College of Policing ordered to dial down the “chilling” effect on public debate

Sex Matters welcomes today’s landmark judgment from the Court of Appeal on the recording of non-crime hate incidents. 

It comes three years after Harry Miller received a visit from Humberside Police and had a non-crime hate incident recorded against his name after his tweets were reported as transphobic by a transactivist. 

Some of Harry Miller’s tweets

Harry Miller is just one of many people who have had non-crime hate incidents recorded for posting about sex and gender on social media. This is part of a wider effort to shut down and punish public debate on sex and gender.

Sex Matters’ director, Dr Emma Hilton, also had a non-crime hate incident recorded against her by the UK police for tweeting about science:

“I was informed of this incident by the University of Manchester, after the person who reported me to the police tried to leverage it against me with my employer (as well as extensively using it to attempt to discredit me on social media and within the mainstream media).

It is my own view that the complaint was an attempt to harrass me and to, bluntly, shut me up.”

Humberside police force was acting on the College of Policing’s Hate Crime Operational Guidance, which directs police forces to “record incidents that are perceived by the victim [sic] or any other person to be motivated by hostility or prejudice against a person who is within one of the monitored strands, irrespective of whether there is any evidence of hostility.” (The five monitored strands are disability, race, religion, sexual orientation and transgender identity.)

Irrational complaints should be dismissed

The Court of Appeal unanimously allowed the appeal, saying that the guidance clearly constituted a real and significant interference with the right to freedom of expression and had the potential to create a chilling effect in relation to public debate.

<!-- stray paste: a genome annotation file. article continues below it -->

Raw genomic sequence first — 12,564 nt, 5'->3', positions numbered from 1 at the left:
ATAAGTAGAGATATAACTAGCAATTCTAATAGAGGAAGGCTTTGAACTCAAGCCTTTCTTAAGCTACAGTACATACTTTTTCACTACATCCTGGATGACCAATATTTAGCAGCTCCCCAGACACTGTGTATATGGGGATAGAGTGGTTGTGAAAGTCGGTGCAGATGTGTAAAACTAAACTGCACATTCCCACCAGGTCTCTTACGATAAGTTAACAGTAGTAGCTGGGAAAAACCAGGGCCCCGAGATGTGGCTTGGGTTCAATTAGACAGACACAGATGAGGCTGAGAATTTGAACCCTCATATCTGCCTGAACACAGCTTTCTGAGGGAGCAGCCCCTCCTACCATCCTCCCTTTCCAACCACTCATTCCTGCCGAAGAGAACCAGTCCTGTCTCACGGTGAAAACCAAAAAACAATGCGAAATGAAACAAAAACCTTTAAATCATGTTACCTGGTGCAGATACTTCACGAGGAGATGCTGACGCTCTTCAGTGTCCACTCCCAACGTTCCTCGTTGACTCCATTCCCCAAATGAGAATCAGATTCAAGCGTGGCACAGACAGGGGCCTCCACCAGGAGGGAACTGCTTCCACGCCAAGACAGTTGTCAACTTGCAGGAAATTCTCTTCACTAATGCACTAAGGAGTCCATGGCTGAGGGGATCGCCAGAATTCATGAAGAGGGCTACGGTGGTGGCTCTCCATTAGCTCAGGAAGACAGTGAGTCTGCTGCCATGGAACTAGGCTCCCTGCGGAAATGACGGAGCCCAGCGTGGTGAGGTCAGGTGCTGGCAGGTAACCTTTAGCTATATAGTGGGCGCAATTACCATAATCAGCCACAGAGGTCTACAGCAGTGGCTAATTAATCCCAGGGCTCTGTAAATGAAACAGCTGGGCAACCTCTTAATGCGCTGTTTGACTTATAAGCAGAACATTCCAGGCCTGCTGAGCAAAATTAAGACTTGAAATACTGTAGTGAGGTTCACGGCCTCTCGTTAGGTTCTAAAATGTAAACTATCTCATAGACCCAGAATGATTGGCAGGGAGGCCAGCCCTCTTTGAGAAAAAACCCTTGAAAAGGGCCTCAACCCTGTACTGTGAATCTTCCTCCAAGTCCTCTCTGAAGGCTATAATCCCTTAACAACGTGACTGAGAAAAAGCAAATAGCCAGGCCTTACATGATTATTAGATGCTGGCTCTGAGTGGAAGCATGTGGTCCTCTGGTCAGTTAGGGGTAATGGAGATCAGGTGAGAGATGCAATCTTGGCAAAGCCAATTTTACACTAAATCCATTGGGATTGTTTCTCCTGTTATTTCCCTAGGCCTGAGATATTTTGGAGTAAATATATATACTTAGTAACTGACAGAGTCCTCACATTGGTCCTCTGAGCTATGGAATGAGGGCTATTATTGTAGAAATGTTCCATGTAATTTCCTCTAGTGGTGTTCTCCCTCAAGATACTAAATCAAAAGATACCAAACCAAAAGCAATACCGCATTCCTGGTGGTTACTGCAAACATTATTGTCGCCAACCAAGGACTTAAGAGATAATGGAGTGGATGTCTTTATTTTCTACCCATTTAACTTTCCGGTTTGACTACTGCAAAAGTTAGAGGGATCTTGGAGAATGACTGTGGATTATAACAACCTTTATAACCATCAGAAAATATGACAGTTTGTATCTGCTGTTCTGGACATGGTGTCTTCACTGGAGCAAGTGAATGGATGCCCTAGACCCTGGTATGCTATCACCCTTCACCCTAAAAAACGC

The judgment finds that while the guidance contained narrow exceptions, such as where complaints are being used to harass celebrities or public figures, it did not allow for police to use “common-sense” discretion to dismiss “irrational” complaints.

The judgment notes that: 

“The threshold for hostility is low (it can include ill-will, ill-feeling, spite, contempt, prejudice, unfriendliness, antagonism, resentment and dislike). Further, the police are responsible for managing an interaction to ensure that the victim has no residual feelings of secondary victimisation, which can include feeling they have experienced indifference or rejection from the police when reporting a crime or incident. Once again, the issue is not to be grounded in an objective assessment of the evidence. As the guidance also says in this context, it doesn’t matter whether there is victimisation or not, or even whether it is reasonable for the victim to feel they have been victimised.”

This guidance was a charter for the over-sensitive which allowed people who have taken offence at disagreement to be named as “victims”, and to use that status to put pressure on those with whom they disagree. 

The judgment holds that perception-based recording of non-crime incidents is not inherently unlawful, but requires additional safeguards to protect freedom of expression. The College of Policing must now redraft its guidelines. 

We welcome the judgment, but we think that greater attention needs to be given to the institutional context in which the guidance was drafted and implemented. The overwhelming majority of the UK’s police forces are still members of the Stonewall Diversity Champions scheme; many will be seeking to win points in the Stonewall Equality Index. That affiliation means that police forces are actively training officers to abandon rationality and common sense, and to use internal disciplinary processes to punish people who express views similar to those of Harry Miller or Emma Hilton. 

The Home Office also remain members of the Stonewall scheme. 

Can Stonewalled police forces distinguish between rational and irrational complaints?

Stonewall’s training of police forces goes against common sense and encourages irrational feelings of victimhood. It seeks to inculcate such ideas as these: